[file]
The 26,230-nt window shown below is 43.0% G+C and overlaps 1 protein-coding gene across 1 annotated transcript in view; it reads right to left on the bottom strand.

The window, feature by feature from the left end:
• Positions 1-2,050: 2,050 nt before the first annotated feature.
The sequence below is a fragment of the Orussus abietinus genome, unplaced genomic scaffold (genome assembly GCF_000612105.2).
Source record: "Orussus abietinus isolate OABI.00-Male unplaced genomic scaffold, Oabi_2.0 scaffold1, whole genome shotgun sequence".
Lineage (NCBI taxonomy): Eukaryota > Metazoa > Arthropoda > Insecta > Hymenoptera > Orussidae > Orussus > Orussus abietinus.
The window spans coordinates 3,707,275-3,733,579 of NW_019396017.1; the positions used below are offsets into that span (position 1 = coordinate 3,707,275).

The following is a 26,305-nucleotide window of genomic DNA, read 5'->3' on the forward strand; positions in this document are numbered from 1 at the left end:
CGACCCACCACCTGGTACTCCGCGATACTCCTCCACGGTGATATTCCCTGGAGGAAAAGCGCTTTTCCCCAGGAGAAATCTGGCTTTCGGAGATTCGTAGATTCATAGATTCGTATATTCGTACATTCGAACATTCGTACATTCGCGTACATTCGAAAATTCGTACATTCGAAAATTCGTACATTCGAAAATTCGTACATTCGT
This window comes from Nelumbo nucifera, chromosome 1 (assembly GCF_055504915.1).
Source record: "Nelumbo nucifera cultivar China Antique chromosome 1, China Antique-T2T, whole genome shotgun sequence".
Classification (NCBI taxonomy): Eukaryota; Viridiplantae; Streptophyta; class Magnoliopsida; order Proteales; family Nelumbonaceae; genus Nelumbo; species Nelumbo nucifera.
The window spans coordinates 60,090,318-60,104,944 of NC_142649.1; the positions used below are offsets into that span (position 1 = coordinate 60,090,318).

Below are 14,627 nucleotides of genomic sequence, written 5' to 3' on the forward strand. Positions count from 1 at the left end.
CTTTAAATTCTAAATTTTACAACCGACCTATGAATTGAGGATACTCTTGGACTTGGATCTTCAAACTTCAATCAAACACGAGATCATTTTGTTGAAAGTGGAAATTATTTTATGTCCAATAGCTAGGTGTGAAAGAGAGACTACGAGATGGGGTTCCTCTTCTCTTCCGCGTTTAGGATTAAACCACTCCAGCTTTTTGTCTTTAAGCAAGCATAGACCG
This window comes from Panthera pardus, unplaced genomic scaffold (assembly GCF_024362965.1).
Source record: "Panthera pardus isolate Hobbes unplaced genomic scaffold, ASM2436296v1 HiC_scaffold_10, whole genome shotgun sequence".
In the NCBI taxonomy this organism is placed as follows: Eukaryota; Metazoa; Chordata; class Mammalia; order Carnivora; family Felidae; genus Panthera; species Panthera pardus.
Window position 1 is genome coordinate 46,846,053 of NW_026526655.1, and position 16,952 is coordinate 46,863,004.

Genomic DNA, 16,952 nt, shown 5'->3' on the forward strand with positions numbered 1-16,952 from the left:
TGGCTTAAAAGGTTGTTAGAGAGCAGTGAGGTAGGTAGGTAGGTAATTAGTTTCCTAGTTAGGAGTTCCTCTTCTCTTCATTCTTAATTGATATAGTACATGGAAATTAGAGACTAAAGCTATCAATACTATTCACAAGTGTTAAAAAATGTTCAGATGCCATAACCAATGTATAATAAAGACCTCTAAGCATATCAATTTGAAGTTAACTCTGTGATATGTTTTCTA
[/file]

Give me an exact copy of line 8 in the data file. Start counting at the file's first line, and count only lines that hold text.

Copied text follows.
The following is a 26,305-nucleotide window of genomic DNA, read 5'->3' on the forward strand; positions in this document are numbered from 1 at the left end: